Half a century ago today, former heavyweight king Muhammad Ali was on a mission to put things right. Ali, at age 31, was no longer the dancing master he had once been. Ali had suffered a painful defeat at the hands of a former Marine who wanted what Ali once had, namely the heavyweight crown and all that goes with it. Ken Norton shocked the world in March of 1973, this when he broke Ali’s jaw, beat him up for long periods of the fight, outwitted him, and went home with the 12 round split decision.
Ali, swallowing blood as well as his pride in San Diego, would not give in on his goal of regaining his former majesty, of ruling the planet once again. After enduring some uncomfortable time with a wired-shut, healing jaw, Ali went back to his Deer Lake training camp a man possessed with regaining his youth. It was an unwinnable task, but Ali’s work ethic saw him take his body back to the 1960s. At least in terms of weight, of trimness, of readiness to rumble. Whether or not Ali would be able to master Norton’s superb timing and clever, Eddie Futch implemented tactics that saw the 8/1 underdog to victory six months earlier, the world would have to wait and see.
But Ali, chopping wood, running countless miles and also sparring like a guy who had yet to taste the riches he had long since grown accustomed to (this lack of hunger and, as Ali put it, “not eatin’ right” going against him in the first Norton fight) whipped his body into beautiful fighting condition. On fight night, Ali would weigh 212, this the same weight he carried when he won the crown in ’64. Norton, no way taking things easy or relishing in the glory of the March win, also pushed himself to epic proportions in the gym and on the road. Norton wanted the repeat win, and he wanted it bad. Norton came in at a ripped 205 in Inglewood.
Prior to the rematch, the two fighters appeared on The Johnny Carson Show, and it was memorable. Ali and Norton were interviewed in their robes, the two to weigh-in on the show. Ali came on second, this because “I got whupped in the first fight.” Norton was quiet but confident. Ali was quieter than usual if also confident, or defiant and determined. But Ali seemed more interested in talking about the recent UFO sightings that had blazed across the news. Ali said he had been sent photos, and “moving films” that “proved” they were out there.
“Are you sure you’re up for this fight?” Carson quipped, the audience breaking out in laughter.
Ali was deadly serious – about the UFOs he was certain were out there, “but people don’t wanna talk about ’em,” and about the fight that was set for the following Monday night.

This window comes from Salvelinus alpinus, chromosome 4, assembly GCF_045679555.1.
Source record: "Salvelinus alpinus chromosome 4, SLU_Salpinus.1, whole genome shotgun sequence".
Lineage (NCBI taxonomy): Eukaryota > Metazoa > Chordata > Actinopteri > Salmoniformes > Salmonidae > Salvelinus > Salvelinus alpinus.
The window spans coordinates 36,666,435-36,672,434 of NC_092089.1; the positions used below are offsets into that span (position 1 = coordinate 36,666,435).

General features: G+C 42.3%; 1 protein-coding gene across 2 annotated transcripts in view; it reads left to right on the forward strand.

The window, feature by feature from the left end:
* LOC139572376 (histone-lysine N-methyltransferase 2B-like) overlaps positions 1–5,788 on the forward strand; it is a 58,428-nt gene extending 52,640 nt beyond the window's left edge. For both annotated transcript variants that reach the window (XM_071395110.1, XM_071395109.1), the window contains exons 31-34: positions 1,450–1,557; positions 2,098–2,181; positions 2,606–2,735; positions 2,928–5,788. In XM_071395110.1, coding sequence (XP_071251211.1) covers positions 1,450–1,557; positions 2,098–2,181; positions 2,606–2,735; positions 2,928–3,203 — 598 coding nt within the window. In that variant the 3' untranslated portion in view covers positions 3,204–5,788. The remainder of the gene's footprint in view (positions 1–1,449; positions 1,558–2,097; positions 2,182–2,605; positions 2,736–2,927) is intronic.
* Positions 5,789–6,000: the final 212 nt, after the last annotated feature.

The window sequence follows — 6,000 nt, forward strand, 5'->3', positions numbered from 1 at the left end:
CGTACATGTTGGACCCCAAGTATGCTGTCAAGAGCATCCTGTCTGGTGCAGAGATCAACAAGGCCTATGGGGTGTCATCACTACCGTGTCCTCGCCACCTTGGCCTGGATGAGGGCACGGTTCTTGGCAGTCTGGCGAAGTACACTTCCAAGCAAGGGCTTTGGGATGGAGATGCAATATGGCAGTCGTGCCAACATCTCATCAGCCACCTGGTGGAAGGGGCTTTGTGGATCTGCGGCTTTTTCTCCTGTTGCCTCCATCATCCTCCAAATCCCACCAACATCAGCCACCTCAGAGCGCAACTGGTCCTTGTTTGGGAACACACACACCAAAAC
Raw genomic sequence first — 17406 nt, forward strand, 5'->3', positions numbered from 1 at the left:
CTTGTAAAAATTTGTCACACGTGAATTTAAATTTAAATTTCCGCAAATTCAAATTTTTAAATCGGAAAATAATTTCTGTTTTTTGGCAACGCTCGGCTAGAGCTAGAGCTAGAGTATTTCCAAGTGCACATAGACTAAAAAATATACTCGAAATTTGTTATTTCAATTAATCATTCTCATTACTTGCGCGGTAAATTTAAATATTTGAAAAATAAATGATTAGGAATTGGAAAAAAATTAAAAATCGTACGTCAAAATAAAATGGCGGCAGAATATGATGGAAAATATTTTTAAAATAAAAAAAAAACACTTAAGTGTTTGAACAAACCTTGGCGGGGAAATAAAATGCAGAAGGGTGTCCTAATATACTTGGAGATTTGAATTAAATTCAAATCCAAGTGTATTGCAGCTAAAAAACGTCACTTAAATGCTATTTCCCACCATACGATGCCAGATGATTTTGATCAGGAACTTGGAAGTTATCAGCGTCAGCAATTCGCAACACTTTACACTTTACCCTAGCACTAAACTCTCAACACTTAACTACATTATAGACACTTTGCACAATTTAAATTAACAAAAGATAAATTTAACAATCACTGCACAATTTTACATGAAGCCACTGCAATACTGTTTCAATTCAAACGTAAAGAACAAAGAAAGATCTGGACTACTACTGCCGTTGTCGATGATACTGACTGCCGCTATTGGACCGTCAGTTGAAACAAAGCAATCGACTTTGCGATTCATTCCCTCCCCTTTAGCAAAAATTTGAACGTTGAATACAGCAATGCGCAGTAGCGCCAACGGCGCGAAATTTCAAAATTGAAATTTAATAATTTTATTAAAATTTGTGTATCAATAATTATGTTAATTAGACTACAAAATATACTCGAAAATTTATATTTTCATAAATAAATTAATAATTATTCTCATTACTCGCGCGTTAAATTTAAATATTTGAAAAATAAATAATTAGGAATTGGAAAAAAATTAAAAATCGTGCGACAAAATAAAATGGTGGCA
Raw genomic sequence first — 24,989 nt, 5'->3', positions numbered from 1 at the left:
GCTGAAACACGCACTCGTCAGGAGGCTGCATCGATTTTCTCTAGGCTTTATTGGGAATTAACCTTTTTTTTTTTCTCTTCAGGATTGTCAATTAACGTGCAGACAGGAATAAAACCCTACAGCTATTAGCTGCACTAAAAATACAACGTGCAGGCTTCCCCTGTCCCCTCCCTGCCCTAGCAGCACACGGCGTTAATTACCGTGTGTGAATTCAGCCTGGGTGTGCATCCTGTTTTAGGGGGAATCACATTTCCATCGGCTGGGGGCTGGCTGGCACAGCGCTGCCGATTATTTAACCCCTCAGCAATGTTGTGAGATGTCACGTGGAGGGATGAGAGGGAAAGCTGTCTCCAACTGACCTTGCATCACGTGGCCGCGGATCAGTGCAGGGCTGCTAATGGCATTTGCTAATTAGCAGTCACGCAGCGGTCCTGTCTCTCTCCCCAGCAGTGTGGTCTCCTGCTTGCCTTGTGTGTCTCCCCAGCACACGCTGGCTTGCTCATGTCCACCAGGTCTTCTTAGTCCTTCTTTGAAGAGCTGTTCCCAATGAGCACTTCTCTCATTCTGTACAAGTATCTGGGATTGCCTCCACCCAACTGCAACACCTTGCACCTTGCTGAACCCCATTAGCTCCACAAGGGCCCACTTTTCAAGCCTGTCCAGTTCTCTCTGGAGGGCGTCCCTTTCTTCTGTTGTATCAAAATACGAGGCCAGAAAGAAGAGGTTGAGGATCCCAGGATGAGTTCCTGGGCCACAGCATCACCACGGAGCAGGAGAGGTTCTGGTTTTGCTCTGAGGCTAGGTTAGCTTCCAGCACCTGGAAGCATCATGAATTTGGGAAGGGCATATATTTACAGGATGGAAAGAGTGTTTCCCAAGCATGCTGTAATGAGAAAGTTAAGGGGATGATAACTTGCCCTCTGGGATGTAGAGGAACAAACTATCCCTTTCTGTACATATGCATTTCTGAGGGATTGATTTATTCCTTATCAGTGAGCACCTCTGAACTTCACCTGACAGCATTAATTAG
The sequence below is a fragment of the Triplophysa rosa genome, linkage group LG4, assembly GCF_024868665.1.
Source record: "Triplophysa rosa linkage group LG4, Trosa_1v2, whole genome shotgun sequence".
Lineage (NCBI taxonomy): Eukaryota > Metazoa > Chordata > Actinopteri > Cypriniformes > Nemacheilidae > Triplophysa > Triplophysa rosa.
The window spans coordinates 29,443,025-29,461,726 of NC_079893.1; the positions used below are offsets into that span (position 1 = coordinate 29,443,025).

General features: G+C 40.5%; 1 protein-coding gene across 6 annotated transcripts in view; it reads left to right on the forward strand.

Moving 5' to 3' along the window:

What transpired was a fight that showed two things: Norton’s March win was no fluke, and Ali’s sheer desire to overcome could never, ever be questioned. It was another hard, gruelling, testing fight for both men. Ali was up on his toes early, looking to flummox Norton the way he had his 1960s opponents. Norton was pressing forward, looking again to out-punch Ali and his speed with his own quite astonishing ability to time his rival’s shots (Norton had noticed, prior to fight-one, how Ali’s pectoral muscle would twitch a split-second before he let loose with his best weapon, his jab).
It was nip-and-tuck all the way. Norton began to cut off the ring in the fifth round, and his jab was almost as effective a weapon as Ali’s. Fans in attendance knew they were watching another fight that could go either way. How great was Norton? How much did Ali still have? Both men reached into their respective reservoirs in a effort at giving the watching world the answer they wanted.
The pace continued red-hot, the two sleek, superbly conditioned heavyweights who were not heavy at all showing us every aspect of The Sweet Science: ring IQ, balance, timing, an ability to set traps, an ability to avoid traps, defensive skill, punch perfection. Heart and desire.
With Ali still bouncing on his toes and with Norton still coming forward, the fight went down to the wire, and to the final round. Nobody knew it at the time (though some fans may well have suspected it) but whoever won the last three minutes would win the fight. Ali boxed one of his finest rounds in round 12. Full of energy, his fast hands still sizzling, Ali gave Norton a taste of what it might have been like for him had he fought “The Greatest” when he was in his pre-draft prime. Ali forced Norton backwards for the first time, he buzzed “The Fighting Marine” with a right hand that was swiftly followed up with a couple of uppercuts. Norton was nowhere close to falling, not a chance, but Ali had sealed the deal. Just.
It was mighty close – 7-5, 6-5 for Ali, 6-5 for Norton.
But there were no arguments. These two were now 1-1, though, and the rubber-match, the decider, would surely have to come. It did, but not before Ali, showing his eternal greatness, knocked out George Foreman (who had by this time ruined Norton inside two rounds) to regain the title.
Had Ali failed to avenge his earlier loss to Norton, the world would very likely have never seen the “Rumble in the Jungle.” Indeed, on this day 50 years ago, Muhammad Ali’s very career was truly on the line.